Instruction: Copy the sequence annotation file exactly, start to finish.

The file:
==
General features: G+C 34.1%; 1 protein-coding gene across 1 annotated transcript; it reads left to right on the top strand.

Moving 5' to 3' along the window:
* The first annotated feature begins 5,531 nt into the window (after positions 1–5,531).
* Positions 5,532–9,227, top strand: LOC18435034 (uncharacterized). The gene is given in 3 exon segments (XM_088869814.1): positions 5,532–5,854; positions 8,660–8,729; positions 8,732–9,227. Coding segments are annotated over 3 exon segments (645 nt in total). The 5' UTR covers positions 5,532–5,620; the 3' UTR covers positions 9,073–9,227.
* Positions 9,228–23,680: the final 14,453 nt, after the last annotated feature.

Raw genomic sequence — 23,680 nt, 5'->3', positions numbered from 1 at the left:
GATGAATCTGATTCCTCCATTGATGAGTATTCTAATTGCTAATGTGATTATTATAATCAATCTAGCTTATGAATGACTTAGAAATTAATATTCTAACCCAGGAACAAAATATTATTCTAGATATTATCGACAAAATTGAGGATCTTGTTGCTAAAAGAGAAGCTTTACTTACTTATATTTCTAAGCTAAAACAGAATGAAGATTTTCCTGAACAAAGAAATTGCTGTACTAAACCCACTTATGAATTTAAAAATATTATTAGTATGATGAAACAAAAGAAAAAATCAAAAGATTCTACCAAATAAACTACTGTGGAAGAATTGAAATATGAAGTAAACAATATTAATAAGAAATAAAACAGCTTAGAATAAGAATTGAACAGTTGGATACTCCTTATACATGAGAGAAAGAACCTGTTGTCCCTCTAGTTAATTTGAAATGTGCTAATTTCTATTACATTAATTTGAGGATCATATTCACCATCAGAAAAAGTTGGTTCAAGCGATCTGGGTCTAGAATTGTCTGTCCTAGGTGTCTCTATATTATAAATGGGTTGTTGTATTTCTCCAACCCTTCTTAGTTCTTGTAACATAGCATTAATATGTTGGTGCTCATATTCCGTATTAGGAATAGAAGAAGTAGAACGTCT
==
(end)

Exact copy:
General features: G+C 34.1%; 1 protein-coding gene across 1 annotated transcript; it reads left to right on the top strand.

Moving 5' to 3' along the window:
* The first annotated feature begins 5,531 nt into the window (after positions 1–5,531).
* Positions 5,532–9,227, top strand: LOC18435034 (uncharacterized). The gene is given in 3 exon segments (XM_088869814.1): positions 5,532–5,854; positions 8,660–8,729; positions 8,732–9,227. Coding segments are annotated over 3 exon segments (645 nt in total). The 5' UTR covers positions 5,532–5,620; the 3' UTR covers positions 9,073–9,227.
* Positions 9,228–23,680: the final 14,453 nt, after the last annotated feature.

Raw genomic sequence — 23,680 nt, 5'->3', positions numbered from 1 at the left:
GATGAATCTGATTCCTCCATTGATGAGTATTCTAATTGCTAATGTGATTATTATAATCAATCTAGCTTATGAATGACTTAGAAATTAATATTCTAACCCAGGAACAAAATATTATTCTAGATATTATCGACAAAATTGAGGATCTTGTTGCTAAAAGAGAAGCTTTACTTACTTATATTTCTAAGCTAAAACAGAATGAAGATTTTCCTGAACAAAGAAATTGCTGTACTAAACCCACTTATGAATTTAAAAATATTATTAGTATGATGAAACAAAAGAAAAAATCAAAAGATTCTACCAAATAAACTACTGTGGAAGAATTGAAATATGAAGTAAACAATATTAATAAGAAATAAAACAGCTTAGAATAAGAATTGAACAGTTGGATACTCCTTATACATGAGAGAAAGAACCTGTTGTCCCTCTAGTTAATTTGAAATGTGCTAATTTCTATTACATTAATTTGAGGATCATATTCACCATCAGAAAAAGTTGGTTCAAGCGATCTGGGTCTAGAATTGTCTGTCCTAGGTGTCTCTATATTATAAATGGGTTGTTGTATTTCTCCAACCCTTCTTAGTTCTTGTAACATAGCATTAATATGTTGGTGCTCATATTCCGTATTAGGAATAGAAGAAGTAGAACGTCT